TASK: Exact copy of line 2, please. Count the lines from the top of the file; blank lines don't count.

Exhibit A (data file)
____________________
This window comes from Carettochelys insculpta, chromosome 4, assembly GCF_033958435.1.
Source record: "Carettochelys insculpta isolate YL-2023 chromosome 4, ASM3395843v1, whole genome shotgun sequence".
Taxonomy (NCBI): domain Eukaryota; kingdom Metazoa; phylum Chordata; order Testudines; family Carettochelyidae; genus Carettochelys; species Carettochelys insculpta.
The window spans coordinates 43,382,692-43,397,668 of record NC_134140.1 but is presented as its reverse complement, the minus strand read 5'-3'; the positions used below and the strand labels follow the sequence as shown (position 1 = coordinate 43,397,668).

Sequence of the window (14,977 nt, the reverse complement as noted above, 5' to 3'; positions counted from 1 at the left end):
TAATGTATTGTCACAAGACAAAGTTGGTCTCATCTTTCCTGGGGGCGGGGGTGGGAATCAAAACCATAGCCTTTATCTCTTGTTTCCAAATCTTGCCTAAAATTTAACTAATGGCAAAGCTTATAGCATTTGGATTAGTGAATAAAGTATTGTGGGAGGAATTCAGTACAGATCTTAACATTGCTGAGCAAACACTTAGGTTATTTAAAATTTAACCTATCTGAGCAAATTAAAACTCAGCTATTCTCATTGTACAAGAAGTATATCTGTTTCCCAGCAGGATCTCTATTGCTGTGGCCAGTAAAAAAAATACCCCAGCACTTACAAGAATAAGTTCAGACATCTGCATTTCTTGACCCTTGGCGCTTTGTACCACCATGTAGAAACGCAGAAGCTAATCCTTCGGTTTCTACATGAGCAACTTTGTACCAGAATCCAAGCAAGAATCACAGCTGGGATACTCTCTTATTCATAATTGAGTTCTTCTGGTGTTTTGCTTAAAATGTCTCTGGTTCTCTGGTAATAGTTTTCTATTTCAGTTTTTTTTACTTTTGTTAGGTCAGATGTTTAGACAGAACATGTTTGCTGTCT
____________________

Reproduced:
Source record: "Carettochelys insculpta isolate YL-2023 chromosome 4, ASM3395843v1, whole genome shotgun sequence".